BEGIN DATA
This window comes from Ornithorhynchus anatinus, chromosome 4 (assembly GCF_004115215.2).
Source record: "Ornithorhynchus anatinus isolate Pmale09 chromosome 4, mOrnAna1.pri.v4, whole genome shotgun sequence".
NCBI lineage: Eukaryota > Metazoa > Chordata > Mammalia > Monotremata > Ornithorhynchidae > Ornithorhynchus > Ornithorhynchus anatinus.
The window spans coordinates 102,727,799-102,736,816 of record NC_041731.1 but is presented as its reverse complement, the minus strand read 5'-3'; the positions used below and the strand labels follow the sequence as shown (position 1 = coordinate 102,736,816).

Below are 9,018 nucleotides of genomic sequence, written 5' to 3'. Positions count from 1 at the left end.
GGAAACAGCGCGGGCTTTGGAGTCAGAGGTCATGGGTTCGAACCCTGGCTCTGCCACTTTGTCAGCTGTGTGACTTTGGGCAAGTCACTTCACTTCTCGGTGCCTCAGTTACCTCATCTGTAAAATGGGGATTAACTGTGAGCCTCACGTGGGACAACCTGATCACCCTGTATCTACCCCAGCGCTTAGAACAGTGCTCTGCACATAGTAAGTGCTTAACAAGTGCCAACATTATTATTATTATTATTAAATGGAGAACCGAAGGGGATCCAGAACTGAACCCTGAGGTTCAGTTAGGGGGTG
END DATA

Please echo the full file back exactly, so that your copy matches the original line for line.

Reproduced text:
This window comes from Ornithorhynchus anatinus, chromosome 4 (assembly GCF_004115215.2).
Source record: "Ornithorhynchus anatinus isolate Pmale09 chromosome 4, mOrnAna1.pri.v4, whole genome shotgun sequence".
NCBI lineage: Eukaryota > Metazoa > Chordata > Mammalia > Monotremata > Ornithorhynchidae > Ornithorhynchus > Ornithorhynchus anatinus.
The window spans coordinates 102,727,799-102,736,816 of record NC_041731.1 but is presented as its reverse complement, the minus strand read 5'-3'; the positions used below and the strand labels follow the sequence as shown (position 1 = coordinate 102,736,816).

Below are 9,018 nucleotides of genomic sequence, written 5' to 3'. Positions count from 1 at the left end.
GGAAACAGCGCGGGCTTTGGAGTCAGAGGTCATGGGTTCGAACCCTGGCTCTGCCACTTTGTCAGCTGTGTGACTTTGGGCAAGTCACTTCACTTCTCGGTGCCTCAGTTACCTCATCTGTAAAATGGGGATTAACTGTGAGCCTCACGTGGGACAACCTGATCACCCTGTATCTACCCCAGCGCTTAGAACAGTGCTCTGCACATAGTAAGTGCTTAACAAGTGCCAACATTATTATTATTATTATTAAATGGAGAACCGAAGGGGATCCAGAACTGAACCCTGAGGTTCAGTTAGGGGGTG